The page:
LSTM has held its first independent graduation ceremony at Liverpool’s iconic Liver Building on Thursday 6th December, after having received its degree awarding powers in 2017.
The two ceremonies accounted for the graduation of 352 students and saw 85 graduates taking to the stage to be awarded their Masters, PhDs and diplomas. LSTM’s Director, Professor Janet Hemingway, said: “Our graduates have always been incredibly proud of their association with LSTM and it was fantastic for the first time to have been able to issue them with degrees directly from the institution. From its inception, LSTM has been training the next generation of leaders in the fields of tropical medicine and global heath, and I was delighted to be able to send them on their way as part of the LSTM’s community, making an impact in disease endemic countries.”
As part of the ceremony, LSTM conferred its first honorary Doctor of Science Degrees to alumna Dr Letitia Obeng and Professor Victor Mwapasa from Ghana and Malawi respectively.
Professor Mwapasa, has dedicated his life to studying and preventing both malaria and HIV, with his recurrent bouts of childhood malaria in rural Malawi contributing to his drive to make a difference and training as a doctor. His long association with LSTM, firstly though Dr Malcolm Molyneux and then the Malawi-Liverpool-Wellcome Trust Research Programme, working as Associate Director for its pre-cursor the Malaria Project, helping to transform it into “a centre of excellence in Malawi and the African region.”
Responsible for the formation of Malawi’s revised 2018-20 HIV Prevention strategy, one of his proudest achievements has been his work to prevent mother-child transmission of HIV, with his interventions reducing transmission from 30% to around 6%. On receiving his honorary degree he said: “It is an honour because it shows appreciation from LSTM not only for me but also for the contribution made by local people toward international research… It shows that they want the credit to go to the locals who spend most of their time in these settings and make sure the research work is done at an international quality. So, for me it is a demonstration by LSTM that us local people are doing great work that brings credit, not only to Malawi but also to LSTM.”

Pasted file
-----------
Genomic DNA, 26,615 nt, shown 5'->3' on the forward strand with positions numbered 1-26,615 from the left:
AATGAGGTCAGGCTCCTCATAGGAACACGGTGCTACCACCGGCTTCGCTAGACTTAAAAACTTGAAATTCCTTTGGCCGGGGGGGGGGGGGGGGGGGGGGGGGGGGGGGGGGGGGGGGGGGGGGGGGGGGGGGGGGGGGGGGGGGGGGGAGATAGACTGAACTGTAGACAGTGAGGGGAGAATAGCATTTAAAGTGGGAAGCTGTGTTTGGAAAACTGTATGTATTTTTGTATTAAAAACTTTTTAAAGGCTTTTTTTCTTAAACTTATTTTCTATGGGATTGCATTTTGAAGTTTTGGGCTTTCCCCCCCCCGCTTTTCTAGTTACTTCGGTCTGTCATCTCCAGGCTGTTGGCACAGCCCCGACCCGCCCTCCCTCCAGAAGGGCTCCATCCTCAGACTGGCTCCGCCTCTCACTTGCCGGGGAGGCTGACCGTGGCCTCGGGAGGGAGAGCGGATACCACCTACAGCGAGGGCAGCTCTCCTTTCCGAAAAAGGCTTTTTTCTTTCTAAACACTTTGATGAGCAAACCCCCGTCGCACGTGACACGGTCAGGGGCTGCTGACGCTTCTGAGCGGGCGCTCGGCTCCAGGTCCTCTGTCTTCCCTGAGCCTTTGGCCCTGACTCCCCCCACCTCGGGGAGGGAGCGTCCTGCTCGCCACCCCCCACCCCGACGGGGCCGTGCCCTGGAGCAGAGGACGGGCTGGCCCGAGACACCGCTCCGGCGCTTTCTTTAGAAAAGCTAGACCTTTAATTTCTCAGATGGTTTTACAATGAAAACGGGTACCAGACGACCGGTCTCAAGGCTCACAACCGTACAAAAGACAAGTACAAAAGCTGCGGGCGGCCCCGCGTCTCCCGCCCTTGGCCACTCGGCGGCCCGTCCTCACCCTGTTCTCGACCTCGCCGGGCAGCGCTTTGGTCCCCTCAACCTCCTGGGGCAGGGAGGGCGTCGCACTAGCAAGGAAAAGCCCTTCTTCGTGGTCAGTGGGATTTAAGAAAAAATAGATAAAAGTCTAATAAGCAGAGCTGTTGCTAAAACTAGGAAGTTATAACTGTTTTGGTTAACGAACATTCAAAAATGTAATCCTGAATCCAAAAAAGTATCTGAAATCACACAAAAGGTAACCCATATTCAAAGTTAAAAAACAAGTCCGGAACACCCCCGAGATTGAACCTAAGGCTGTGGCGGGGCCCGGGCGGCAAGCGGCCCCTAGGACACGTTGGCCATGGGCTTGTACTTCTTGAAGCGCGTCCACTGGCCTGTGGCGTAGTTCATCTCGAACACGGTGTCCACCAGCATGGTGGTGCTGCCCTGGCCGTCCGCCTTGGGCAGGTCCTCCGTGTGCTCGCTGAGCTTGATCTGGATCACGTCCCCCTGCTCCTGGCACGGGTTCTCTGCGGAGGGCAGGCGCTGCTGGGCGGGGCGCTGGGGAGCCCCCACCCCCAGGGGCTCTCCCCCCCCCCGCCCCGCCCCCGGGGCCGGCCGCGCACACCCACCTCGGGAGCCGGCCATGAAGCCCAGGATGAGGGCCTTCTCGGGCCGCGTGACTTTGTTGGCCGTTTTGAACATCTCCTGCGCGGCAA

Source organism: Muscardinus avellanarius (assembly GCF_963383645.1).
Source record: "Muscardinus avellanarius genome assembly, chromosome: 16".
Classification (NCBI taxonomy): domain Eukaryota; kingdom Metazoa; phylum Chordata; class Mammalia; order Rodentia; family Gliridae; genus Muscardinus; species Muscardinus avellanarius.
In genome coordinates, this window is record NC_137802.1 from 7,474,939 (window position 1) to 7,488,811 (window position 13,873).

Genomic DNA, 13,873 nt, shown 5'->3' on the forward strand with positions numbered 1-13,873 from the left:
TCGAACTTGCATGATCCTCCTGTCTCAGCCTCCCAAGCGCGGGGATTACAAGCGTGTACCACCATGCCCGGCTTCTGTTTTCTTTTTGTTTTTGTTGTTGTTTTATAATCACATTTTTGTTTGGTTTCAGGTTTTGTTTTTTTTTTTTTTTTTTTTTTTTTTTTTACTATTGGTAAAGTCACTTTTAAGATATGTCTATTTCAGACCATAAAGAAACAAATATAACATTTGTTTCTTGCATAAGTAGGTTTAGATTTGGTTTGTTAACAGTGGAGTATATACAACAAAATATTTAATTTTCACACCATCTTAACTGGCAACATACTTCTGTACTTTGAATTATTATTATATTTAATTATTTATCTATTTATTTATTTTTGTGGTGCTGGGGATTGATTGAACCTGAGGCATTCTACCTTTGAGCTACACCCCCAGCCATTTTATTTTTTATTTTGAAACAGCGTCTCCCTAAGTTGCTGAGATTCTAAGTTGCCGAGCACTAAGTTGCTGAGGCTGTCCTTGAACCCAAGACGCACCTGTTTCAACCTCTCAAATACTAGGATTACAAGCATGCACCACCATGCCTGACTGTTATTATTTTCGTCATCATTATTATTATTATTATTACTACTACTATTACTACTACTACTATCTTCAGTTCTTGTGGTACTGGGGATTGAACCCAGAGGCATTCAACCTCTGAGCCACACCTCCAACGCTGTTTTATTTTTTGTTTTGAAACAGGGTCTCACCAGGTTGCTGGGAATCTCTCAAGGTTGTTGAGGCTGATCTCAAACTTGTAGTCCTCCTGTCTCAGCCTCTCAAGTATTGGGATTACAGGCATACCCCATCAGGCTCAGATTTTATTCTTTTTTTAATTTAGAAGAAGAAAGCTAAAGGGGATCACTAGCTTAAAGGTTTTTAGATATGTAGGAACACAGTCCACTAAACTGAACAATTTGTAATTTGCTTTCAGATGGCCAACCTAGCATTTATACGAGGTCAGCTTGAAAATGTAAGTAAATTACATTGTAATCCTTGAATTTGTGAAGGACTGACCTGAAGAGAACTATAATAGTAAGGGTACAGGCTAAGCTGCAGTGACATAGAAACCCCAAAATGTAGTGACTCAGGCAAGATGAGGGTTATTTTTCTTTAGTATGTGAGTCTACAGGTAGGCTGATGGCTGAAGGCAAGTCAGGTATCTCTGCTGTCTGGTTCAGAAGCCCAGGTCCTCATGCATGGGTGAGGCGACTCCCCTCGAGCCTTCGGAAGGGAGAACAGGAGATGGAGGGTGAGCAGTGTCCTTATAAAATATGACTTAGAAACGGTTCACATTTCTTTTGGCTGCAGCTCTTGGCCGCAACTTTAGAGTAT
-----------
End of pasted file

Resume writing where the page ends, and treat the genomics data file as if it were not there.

Dr Letitia Obeng is a graduate of LSTM, completing her PhD in Liverpool during the 1960s following an invitation from the then Dean, Professor Brian Maegraith to study at LSTM. Her life reads as a list of significant firsts, being the first Ghanaian woman to graduate with a bachelor’s degree in science, Zoology and Botany from the University of Birmingham. She taught at the College of Science & Technology in Kumasi, before undertaking her PhD in Liverpool, which ignited her passion for freshwater research.
Studying black fly, the vector for onchocerciasis or river blindness, she became very familiar with the fresh water courses in North Wales during her studies, returning to Ghana as the first woman to hold a PhD and setting up and directing the Institute of Aquatic Biology. Her reputation continued to grow, she spent 11 years with the United Nations Environment Programme, including as the Director of its Regional Office for Africa. In 2006, Dr Obeng was honoured with Ghana’s highest award, the Order of the Star of Ghana. The first woman elected as a fellow to Ghana Academy of Arts and Sciences, in 2008, she was unanimously chosen as its first female President.
On receiving her award from LSTM, she said: “I am delighted to have been honoured like this by LSTM, who have been welcoming from my initial time of study and on further visits more recently. My work at LSTM equipped me with a valuable understanding of important aspects of freshwater ecosystems… due to my experiences and association with LSTM I was able to return home and do something. LSTM is a fantastic organisation and I will always look back to my time in Liverpool with great fondness.”